American Jewish Committee (AJC) is calling on the Texas Court of Criminal Appeals to stay the scheduled October 10 execution of Randy Halprin and order a hearing on allegations that the judge presiding at his trial was hopelessly biased against Jews.

“The right to an impartial judge is not only a blackletter rule of constitutional law, but also integral to the functioning of the entire Texas judicial system,” states AJC in an amicus brief filed in support of Halprin’s petition. The brief was signed by AJC, over 100 Texas Jewish attorneys, the Central Conference of American Rabbis, Men of Reform Judaism, and Union for Reform Judaism.

Halprin was sentenced to death in 2003 by District Judge Vickers Cunningham for his role as a member of the Texas 7 gang of prison escapees in the murder of a police officer in December 2000.

However, a Dallas Morning News article last year provided previously unknown details about Cunningham’s longstanding and deep-seated prejudices against Jews and other minorities that gave Halprin the grounds to challenge the fairness of his trial.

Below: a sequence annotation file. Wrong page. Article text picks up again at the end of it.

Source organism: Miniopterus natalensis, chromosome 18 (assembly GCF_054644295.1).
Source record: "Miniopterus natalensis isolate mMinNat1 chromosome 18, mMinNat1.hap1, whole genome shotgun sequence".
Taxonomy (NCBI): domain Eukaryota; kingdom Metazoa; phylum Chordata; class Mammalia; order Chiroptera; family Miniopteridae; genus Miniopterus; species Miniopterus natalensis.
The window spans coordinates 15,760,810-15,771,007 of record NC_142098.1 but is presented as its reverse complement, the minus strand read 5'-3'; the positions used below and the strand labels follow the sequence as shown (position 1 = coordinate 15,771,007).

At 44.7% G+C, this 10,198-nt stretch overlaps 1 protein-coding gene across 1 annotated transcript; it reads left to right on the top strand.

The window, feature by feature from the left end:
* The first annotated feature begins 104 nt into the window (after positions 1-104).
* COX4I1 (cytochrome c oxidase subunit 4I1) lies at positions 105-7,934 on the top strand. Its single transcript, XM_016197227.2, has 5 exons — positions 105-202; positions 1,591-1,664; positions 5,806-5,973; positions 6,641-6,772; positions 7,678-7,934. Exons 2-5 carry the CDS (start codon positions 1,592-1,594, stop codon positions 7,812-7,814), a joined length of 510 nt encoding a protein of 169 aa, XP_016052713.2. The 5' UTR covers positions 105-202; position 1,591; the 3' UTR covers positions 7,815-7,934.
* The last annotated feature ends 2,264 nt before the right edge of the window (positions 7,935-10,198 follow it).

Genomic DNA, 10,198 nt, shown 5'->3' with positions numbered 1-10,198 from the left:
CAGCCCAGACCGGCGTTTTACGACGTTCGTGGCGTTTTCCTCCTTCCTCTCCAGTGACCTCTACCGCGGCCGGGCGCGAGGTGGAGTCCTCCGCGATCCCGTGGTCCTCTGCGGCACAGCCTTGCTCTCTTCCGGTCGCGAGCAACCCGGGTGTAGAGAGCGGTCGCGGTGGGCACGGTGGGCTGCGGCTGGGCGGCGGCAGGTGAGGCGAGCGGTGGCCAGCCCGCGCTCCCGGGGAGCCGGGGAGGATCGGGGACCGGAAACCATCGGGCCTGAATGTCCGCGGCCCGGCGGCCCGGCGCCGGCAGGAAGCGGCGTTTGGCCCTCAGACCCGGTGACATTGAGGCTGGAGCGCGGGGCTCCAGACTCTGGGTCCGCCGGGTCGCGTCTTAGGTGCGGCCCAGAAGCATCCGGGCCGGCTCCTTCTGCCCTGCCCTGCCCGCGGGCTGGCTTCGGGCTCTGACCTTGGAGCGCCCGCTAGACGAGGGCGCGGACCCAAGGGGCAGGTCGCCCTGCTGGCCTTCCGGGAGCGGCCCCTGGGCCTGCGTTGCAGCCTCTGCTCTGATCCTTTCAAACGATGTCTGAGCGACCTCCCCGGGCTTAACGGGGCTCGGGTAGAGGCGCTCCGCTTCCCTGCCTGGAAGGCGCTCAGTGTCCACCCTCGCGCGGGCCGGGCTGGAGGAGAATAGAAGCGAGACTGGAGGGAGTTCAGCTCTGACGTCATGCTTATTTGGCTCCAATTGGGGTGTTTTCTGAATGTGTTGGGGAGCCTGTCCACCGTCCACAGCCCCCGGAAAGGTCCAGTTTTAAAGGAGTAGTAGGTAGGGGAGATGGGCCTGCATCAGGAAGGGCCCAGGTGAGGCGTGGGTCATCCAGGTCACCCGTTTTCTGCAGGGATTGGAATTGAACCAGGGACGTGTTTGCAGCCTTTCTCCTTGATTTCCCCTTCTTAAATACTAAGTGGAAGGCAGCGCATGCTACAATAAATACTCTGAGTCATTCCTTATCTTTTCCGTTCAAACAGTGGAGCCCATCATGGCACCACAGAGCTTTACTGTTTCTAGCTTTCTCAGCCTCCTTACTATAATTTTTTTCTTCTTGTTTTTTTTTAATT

The brief disclaimed any view on Halprin’s guilt or innocence. What mattered was that his “trial” was fundamentally and irreparably flawed.

“Well into the twenty-first century, it is beyond dispute that a trial conducted before a racist judge who boasts of his bigotry is no trial at all,” said AJC General Counsel Marc Stern. “If the allegations here are true -- and they unfortunately ring true – the trial was no trial, and the verdict was no verdict, because the judge was no judge.”

The AJC brief argues that “instead of recusing himself, Judge Vickers Cunningham chose to preside over the trial of Randy Halprin – a Jewish defendant the judge later spoke of as a 'kike' – and the trials of Latino co-defendants – who no longer have a remedy because they already have been executed – he called ‘wetbacks.’”

AJC argues that the very essence of justice in Texas is at stake in the Halprin case. “Texas law is clear that hateful and prejudicial rhetoric cannot hide behind the robe,” states the AJC brief. “To maintain the integrity of and restore confidence in the Texas criminal justice system,” the appellate court should stay the applicant’s scheduled execution and “remand the case to the trial court for a hearing on the allegations” against Judge Cunningham.

The AJC brief was submitted by Marc R. Stanley of Stanley Law Group and prepared in collaboration with Martin Woodward of Stanley Law Group and Stuart Blaugrund of Blaugrund PLLC.

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